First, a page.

Jude the Obscure By Thomas Hardy Part 2: Chapter 4

"Yes — I have seen you now and then."

"And you knew who I was, and didn't speak? And now I am going away!"

"Yes. That's unfortunate. I have hardly any other friend. I have, indeed, one very old friend here somewhere, but I don't quite like to call on him just yet. I wonder if you know anything of him — Mr. Phillotson? A parson somewhere about the county I think he is."

"No — I only know of one Mr. Phillotson. He lives a little way out in the country, at Lumsdon. He's a village schoolmaster."

"Ah! I wonder if he's the same. Surely it is impossible! Only a schoolmaster still! Do you know his Christian name — is it Richard?"

"Yes — it is; I've directed books to him, though I've never seen him."

"Then he couldn't do it!"

Jude's countenance fell, for how could he succeed in an enterprise wherein the great Phillotson had failed? He would have had a day of despair if the news had not arrived during his sweet Sue's presence, but even at this moment he had visions of how Phillotson's failure in the grand university scheme would depress him when she had gone.

"As we are going to take a walk, suppose we go and call upon him?" said Jude suddenly. "It is not late."

She agreed, and they went along up a hill, and through some prettily wooded country. Presently the embattled tower and square turret of the church rose into the sky, and then the school-house. They inquired of a person in the street if Mr. Phillotson was likely to be at home, and were informed that he was always at home. A knock brought him to the school-house door, with a candle in his hand and a look of inquiry on his face, which had grown thin and careworn since Jude last set eyes on him.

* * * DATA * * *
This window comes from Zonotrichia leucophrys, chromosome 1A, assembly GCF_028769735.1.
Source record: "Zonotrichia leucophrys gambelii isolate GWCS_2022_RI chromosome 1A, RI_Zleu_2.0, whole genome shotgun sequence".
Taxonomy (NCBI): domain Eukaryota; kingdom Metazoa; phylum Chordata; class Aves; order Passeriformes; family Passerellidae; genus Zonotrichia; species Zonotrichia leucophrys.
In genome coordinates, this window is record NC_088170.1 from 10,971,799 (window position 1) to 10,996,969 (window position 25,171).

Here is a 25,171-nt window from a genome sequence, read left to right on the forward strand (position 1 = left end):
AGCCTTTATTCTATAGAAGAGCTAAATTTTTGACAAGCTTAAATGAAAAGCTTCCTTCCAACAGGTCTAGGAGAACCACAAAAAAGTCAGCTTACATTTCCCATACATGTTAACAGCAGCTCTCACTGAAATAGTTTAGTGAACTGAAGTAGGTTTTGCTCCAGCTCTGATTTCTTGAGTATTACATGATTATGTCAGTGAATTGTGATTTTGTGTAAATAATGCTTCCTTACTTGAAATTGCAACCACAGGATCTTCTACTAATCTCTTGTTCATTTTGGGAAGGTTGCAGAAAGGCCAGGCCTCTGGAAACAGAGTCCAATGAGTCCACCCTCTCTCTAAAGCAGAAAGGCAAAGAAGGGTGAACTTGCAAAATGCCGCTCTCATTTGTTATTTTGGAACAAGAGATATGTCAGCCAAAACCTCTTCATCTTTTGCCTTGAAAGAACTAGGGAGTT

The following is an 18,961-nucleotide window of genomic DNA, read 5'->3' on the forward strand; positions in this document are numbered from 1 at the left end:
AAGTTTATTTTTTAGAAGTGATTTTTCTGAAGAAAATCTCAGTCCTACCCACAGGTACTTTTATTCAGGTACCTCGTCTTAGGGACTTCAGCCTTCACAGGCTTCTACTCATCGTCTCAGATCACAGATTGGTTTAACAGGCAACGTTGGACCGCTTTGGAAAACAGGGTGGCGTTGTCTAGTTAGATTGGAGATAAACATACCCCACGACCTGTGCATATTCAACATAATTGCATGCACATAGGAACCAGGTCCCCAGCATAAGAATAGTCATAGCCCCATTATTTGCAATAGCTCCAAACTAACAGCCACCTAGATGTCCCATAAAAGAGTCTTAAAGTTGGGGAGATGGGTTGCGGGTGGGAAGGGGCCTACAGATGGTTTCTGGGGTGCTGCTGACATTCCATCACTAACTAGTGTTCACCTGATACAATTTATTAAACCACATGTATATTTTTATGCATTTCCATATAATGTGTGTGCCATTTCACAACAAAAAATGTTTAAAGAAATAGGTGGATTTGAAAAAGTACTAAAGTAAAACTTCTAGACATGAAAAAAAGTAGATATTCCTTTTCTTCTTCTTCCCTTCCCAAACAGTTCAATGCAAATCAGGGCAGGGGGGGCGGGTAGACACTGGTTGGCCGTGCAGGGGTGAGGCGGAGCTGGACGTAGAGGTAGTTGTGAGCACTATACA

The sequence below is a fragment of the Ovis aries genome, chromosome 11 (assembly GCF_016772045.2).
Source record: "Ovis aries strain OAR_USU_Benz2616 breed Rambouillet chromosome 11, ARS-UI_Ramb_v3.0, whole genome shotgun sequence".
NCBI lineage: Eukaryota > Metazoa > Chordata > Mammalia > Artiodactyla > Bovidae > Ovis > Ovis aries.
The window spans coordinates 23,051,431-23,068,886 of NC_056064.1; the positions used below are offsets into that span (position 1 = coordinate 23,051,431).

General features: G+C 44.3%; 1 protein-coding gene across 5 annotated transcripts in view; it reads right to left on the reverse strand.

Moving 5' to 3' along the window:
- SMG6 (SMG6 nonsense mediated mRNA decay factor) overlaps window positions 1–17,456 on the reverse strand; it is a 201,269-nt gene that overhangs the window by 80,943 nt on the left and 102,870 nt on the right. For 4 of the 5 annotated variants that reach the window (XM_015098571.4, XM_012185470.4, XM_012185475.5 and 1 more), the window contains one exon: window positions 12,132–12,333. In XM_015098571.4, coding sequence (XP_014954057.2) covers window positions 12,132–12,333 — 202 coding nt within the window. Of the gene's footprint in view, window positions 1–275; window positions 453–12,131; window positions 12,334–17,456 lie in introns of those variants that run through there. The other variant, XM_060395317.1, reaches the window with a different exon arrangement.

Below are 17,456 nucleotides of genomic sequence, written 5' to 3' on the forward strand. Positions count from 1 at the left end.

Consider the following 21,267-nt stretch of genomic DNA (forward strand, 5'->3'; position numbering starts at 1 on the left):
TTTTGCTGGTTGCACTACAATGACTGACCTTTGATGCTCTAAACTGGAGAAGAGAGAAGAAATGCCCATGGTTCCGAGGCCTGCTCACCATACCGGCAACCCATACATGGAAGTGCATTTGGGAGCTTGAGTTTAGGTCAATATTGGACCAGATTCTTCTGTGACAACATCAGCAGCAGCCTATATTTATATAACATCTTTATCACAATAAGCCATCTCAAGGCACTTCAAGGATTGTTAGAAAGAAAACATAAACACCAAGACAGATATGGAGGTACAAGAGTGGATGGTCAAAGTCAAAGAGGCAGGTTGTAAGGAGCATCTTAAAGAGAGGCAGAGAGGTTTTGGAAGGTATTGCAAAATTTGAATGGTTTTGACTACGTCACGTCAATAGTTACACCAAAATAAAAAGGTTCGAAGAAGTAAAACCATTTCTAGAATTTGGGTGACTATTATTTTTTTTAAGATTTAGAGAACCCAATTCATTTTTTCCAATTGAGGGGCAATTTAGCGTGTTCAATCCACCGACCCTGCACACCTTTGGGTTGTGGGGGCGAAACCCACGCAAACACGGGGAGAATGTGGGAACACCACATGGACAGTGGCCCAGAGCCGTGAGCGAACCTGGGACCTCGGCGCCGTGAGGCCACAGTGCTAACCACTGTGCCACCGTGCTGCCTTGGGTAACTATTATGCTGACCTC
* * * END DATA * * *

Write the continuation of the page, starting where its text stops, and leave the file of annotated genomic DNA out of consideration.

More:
That after all these years the meeting with Mr. Phillotson should be of this homely complexion destroyed at one stroke the halo which had surrounded the school-master's figure in Jude's imagination ever since their parting. It created in him at the same time a sympathy with Phillotson as an obviously much chastened and disappointed man. Jude told him his name, and said he had come to see him as an old friend who had been kind to him in his youthful days.

"I don't remember you in the least," said the school-master thoughtfully. "You were one of my pupils, you say? Yes, no doubt; but they number so many thousands by this time of my life, and have naturally changed so much, that I remember very few except the quite recent ones."

"It was out at Marygreen," said Jude, wishing he had not come.

"Yes. I was there a short time. And is this an old pupil, too?"

"No — that's my cousin... I wrote to you for some grammars, if you recollect, and you sent them?"

"Ah — yes! — I do dimly recall that incident."

"It was very kind of you to do it. And it was you who first started me on that course. On the morning you left Marygreen, when your goods were on the waggon, you wished me good-bye, and said your scheme was to be a university man and enter the Church — that a degree was the necessary hall-mark of one who wanted to do anything as a theologian or teacher."

"I remember I thought all that privately; but I wonder I did not keep my own counsel. The idea was given up years ago."

"I have never forgotten it. It was that which brought me to this part of the country, and out here to see you to-night."